With much of the world's population now an undead horde, R is a young and oddly introspective zombie. While fighting with and feeding on a human scavenger party, R meets Julie and feels an urge to protect her. What happens next is the beginning of a strangely warm relationship that allows R to begin regaining his humanity. As this change spreads through the local undead population like a virus, Julie and R eventually have to face a larger issue when the very nature of their friendship is challenged. Caught between the paranoid human forces and the ferocious "Bonies", zombies who are a mutual threat, R and Julie must find a way to bridge the differences of each side to fight for a better world no one thought possible. Written by
Kenneth Chisholm (firstname.lastname@example.org)
When R returns to the airport with Julie for the first time after the raid at the lab, an automated announcement in the background can be heard, saying, "The white zone is for loading and unloading of passengers only." This is taken from Airplane! (1980) at the beginning of the movie, when Ted first arrives at the airport. See more »
The same Buick Riviera appears in multiple locations about town, including the industrial area through which the Corpses walk and outside the pharmacy the Living raid. See more »
What am I doing with my life? I'm so pale. I should get out more. I should eat better. My posture is terrible. I should stand up straighter. People would respect me more if I stood up straighter. What's wrong with me? I just want to connect. Why can't I connect with people? Oh, right, it's because I'm dead. I shouldn't be so hard on myself. I mean, we're all dead. This girl is dead. That guy is dead. That guy in the corner is definitely dead. Jesus these guys look awful.
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Make way for a teenage zombie that is sure to be the best surprise to kick off the new year.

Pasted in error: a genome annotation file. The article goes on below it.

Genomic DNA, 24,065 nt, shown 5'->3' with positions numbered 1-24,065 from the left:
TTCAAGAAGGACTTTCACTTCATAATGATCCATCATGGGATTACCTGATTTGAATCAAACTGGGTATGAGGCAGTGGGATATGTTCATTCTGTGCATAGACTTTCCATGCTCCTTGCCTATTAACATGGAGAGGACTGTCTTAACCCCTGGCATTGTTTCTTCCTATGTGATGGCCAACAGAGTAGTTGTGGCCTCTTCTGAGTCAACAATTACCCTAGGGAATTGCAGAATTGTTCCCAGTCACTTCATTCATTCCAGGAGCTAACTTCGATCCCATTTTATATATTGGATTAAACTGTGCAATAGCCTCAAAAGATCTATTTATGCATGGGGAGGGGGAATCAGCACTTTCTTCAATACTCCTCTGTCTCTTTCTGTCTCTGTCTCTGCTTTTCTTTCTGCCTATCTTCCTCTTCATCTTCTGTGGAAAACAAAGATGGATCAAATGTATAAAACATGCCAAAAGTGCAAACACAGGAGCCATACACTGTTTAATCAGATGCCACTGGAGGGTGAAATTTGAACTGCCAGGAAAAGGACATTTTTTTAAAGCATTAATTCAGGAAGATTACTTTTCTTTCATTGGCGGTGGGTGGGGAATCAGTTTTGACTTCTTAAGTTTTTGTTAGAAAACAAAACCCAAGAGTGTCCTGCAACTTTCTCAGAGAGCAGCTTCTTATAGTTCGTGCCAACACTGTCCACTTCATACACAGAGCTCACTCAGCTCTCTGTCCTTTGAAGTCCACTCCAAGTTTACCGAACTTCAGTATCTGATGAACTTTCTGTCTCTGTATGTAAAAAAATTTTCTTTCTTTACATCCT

Here's something you don't see every day: A romantic comedy involving zombies. Thus, "Warm Bodies", a fresh, fast-paced, sensational and truly original delight that is sure to knock your socks off from beginning to end. Start with the premise: After an plague has caused people to turn into zombies, the real humans including General Grigio (John Malkovich) separate themselves from the brain-eating zombies by building up a wall in order to keep them away. Along the way, we get to meet one of those zombies. Meet R (the charming British heartthrob Nicholas Hoult). He doesn't quite like this life, knowing that he has to eat brains in order to survive and to live off the memories of the humans he's killed. He's looking for someone to connect to, which is really explained through his facial expressions and inner monologues. Then it's love at first bite, when he's finally connecting to Julie (Australian beauty Teresa Palmer), daughter of General Grigio. When he sees her after she shoots most of his friends, he decides to protect her and to "keep her safe". Yes, this zombie is in love. Protecting her in his abandoned airplane filled with vinyl records, a record player, and other resourceful things, R finally gets to realize that something was missing in him all along, leaving his heart beating to realize that he loves her. That's when R, his friend M (a wonderful Rob Corddry) and the other zombies are starting to change. That's all good, until the CG skeletal creatures known as Bonies will do anything to prevent that from happening, which leads off into the film's fantastical climax. "Warm Bodies", directed by Jonathan Levine (of the delightful comedy-drama "50/50" and the incredibly wicked "The Wackness"), who also adapted the film from Isaac Marion's bestselling book for young adults, combines a mixture of 5 different genres (comedy, horror, romance, drama, even a little bit of sci-fi) that makes the film more smarter and even more better than "The Twilight Saga". (Take that, Jacob Black.) What also makes it work is the inspired casting of Nicholas Hoult from "About a Boy", "X-men: First Class" and the upcoming "Jack the Giant Slayer". As R, he literally dives deep into the emotions as well as having terrific comic timing through his expressions and his inner monologues by using a spot-on American accent. He also develops great chemistry with Teresa Palmer, known as the butt-kicking alien Six in "I Am Number Four", who, as Julie, has a tough and fearless personality as well as a emotional side to her. The supporting cast is also incredible, including Analeigh Tipton, who is hilarious as Julie's friend, Nora, Dave Franco (James's little brother from last year's "21 Jump Street") who gets a brief amount of screen time, but really sticks it out as Julie's ex-boyfriend, Perry, who (in order not to spoil this) gets called for a dinner date that includes brains on the menu and the great John Malkovich excels as a man who believes that the zombies are nothing more than just flesh-eating corpses looking forward to get shot in the head, but doesn't believe that his only daughter is in love with one. I know what you're thinking, this is just another zombie movie. But "Warm Bodies" is certainly different than that. It revives the zombie genre by bringing something original to the screen. For those who love the TV series "The Walking Dead" and the other zombie comedies "Zombieland" and "Shaun of the Dead", not to mention George A. Romero "...of the Dead" series, you actually will get a taste of what the zombie world is like through the eyes of one. And maybe like R's, your heart will warm up too. This is the best surprise so far this year. Note: "Warm Bodies" is pretty tame, but pushing the envelope for a PG-13 film involving zombies who eats brains and Bonies who consumes hearts. Those are hardly seen, but there are people who shoot zombies in the head with guns. That works in order to keep it very organic.
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